MESA, Ariz. -- You can never have too much depth, and that’s certainly come into play for the A’s over the first two weeks of Spring Training. A rib injury to right fielder Stephen Piscotty and Sean Murphy's easing back from offseason knee surgery has allowed the A’s to get a better look at some of the younger promising players that the club has developed through its Minor League system.
Meanwhile, the starting rotation that is expected to be a strength for the A’s is looking as good as advertised so far, as four of the projected five starters have yet to allow a run in Cactus League play.
Now that baseball games are actually being played again, it’s time for our first Spring Training A’s Inbox:
What do you see the A’s doing with that extra roster spot?-- @_aharris916
In deciding what to do with MLB active rosters now expanding from 25 players to 26, Spring Training numbers are going to come into play for the A’s. It’s far too early to tell who has the upper hand, but what we do know is that the A’s certainly value players who show versatility. Players like Vimael Machin, who can play all four infield spots and even some outfield, Seth Brown, who can play first base in addition to the outfield, and Jorge Mateo, the electric shortstop who can also play second, are all players in camp who fit that mold.
The feeling I get from talking to scouts and some within the organization is that the final spot will come down to Mateo and Machin, which will be a difficult decision because if either one is left off the Opening Day roster, they are gone for good. Since Machin was a Rule 5 Draft pick, he would have to be returned to the Cubs, his original club. Mateo is out of Minor League options and would have to be placed on waivers, where he’d likely get scooped up by another team.
Has any prospect jumped out to you as a potential dark horse to make the roster?-- @bflannerydc
Outfielder Luis Barrera, the A’s No. 9 prospect per MLB Pipeline, has opened some eyes in big league camp. He’s demonstrated quick hands at the plate and nice athleticism in the outfield, playing a little bit of right and center. It’s unlikely he makes the roster right out of spring since the A’s will probably want him to get some reps at Triple-A Las Vegas given he’s never played above Double-A, but Barrera stands a good chance to get the call to Oakland at some point in 2020. He’s already on the 40-man roster, has a lot of fans within the A’s front office and is a left-handed bat, which would bring some more balance to what is expected to be a right-handed-heavy A’s offense.
What are the odds Ramon Laureano moves to right field and Mark Canha takes over every day in center field?
When Laureano went to the injured list last season, Canha really impressed with his work out in center. This even allowed the A’s to keep Canha in center while the A’s eased Laureano back from the shin injury by playing him in right to end the year. For 2020, Laureano is likely to start back out in center. He’s been playing the position in spring so far, but the A’s also are aware of how much of a weapon he can be in right field given his cannon of an arm.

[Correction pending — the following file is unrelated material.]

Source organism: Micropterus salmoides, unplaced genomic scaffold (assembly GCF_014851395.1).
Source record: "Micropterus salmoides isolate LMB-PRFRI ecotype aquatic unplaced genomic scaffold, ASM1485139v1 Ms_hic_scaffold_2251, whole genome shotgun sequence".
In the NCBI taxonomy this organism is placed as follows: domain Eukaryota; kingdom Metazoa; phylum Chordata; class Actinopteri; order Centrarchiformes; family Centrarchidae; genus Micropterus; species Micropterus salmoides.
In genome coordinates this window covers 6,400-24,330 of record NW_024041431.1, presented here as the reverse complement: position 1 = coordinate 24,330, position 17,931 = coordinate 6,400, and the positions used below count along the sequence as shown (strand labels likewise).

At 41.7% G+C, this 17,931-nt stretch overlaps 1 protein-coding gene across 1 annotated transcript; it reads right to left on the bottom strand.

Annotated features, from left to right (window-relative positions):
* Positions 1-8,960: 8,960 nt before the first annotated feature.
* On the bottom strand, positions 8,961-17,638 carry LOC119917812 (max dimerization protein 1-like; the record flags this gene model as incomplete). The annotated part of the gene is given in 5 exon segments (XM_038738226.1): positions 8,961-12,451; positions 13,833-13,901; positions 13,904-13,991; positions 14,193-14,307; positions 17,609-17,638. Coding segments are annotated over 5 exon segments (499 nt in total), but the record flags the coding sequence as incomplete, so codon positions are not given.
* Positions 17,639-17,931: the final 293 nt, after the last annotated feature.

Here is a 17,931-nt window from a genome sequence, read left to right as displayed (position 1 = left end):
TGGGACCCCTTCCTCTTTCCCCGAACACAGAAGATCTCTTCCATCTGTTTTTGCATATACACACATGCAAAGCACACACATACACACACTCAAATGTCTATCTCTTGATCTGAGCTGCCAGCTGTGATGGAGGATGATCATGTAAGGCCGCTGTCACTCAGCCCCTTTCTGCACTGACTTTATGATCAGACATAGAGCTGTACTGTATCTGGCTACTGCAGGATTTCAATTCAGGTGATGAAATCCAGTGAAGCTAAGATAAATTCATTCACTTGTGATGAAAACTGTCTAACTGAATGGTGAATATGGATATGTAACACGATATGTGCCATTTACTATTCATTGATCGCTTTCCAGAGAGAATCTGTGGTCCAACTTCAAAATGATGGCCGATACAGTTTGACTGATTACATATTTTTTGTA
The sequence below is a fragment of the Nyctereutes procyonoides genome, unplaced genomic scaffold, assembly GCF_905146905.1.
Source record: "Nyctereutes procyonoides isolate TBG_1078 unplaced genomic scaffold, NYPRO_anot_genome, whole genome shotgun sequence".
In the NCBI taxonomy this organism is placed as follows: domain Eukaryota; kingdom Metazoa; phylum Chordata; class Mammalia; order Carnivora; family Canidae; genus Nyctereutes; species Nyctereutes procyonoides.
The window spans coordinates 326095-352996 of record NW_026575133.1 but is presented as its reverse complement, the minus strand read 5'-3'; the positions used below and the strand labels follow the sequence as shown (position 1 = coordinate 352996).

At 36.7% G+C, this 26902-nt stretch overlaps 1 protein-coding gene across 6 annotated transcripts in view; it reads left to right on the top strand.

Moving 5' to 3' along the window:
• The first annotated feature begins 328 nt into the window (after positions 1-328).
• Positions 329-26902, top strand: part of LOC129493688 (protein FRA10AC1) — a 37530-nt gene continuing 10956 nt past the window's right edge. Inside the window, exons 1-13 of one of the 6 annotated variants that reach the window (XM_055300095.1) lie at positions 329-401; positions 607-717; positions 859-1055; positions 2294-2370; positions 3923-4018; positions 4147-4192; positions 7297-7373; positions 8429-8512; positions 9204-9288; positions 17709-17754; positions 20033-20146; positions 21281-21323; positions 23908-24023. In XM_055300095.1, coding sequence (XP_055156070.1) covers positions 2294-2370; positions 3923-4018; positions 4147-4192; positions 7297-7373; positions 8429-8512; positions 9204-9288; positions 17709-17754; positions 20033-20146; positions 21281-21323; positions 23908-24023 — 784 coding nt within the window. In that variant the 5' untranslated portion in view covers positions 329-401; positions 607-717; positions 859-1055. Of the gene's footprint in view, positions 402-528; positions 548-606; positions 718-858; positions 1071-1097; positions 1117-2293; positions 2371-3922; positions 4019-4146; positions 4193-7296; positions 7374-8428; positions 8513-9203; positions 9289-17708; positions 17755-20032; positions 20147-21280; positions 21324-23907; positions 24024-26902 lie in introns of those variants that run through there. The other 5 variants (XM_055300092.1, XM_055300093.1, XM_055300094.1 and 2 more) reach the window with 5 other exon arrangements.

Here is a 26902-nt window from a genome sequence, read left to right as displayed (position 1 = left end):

I’d expect Laureano to play mostly in center, but he will definitely get some games in right field throughout the regular season.
Will J.B. Wendelken get a real chance in the Majors this year? He looked great in limited appearances last year.
Funny thing about Wendelken, he actually pitched a lot better in his stints with Oakland last year than he did at Triple-A Las Vegas. That actually shouldn’t come as too much of a surprise as the Las Vegas Ballpark has become a notorious house of horrors for pitchers, with the ball seeming to fly off the bat due to the heat and elevation in the desert.
As of right now, Wendelken is likely the frontrunner for that final spot in the bullpen. Here’s what A’s manager Bob Melvin had to say about the right-hander: “I fully expect him to make the team. He’s had periods with us where he’s looked as good as anybody we have down there. It’s just being consistent. If you look at his stuff and evaluate his stuff, he’s a big league pitcher. If he’s consistent, he should be on this team.”
How is Jorge Mateo looking? Does he have a shot to make the Opening Day roster?
As he’s done in past big league camps, Mateo has impressed with his electric speed and athleticism early on. His numbers will be a factor -- Mateo was 3-for-12 entering Friday’s game against the Reds -- and given his lack of options, he’ll get plenty of action this spring. He certainly has a shot to make the club on Opening Day.
Brian Howard’s role on this team assuming a competitive season?
First off, let me say I never thought I’d meet a baseball player taller than A.J. Puk until I watched the 6-foot-9 Howard duck objects as he walked into the A’s clubhouse this spring. Howard, the A’s No. 23 prospect, is intriguing. He was an eighth-round pick by the A’s in 2017 and quickly moved through the Minors, even getting some starts at Triple-A last year. Assuming his role is still as a starter, Howard is likely still about a year away from a big league callup. But he’s part of that depth in the Minors the A’s feel good about and will be ready to go should the need arise in Oakland sooner than expected.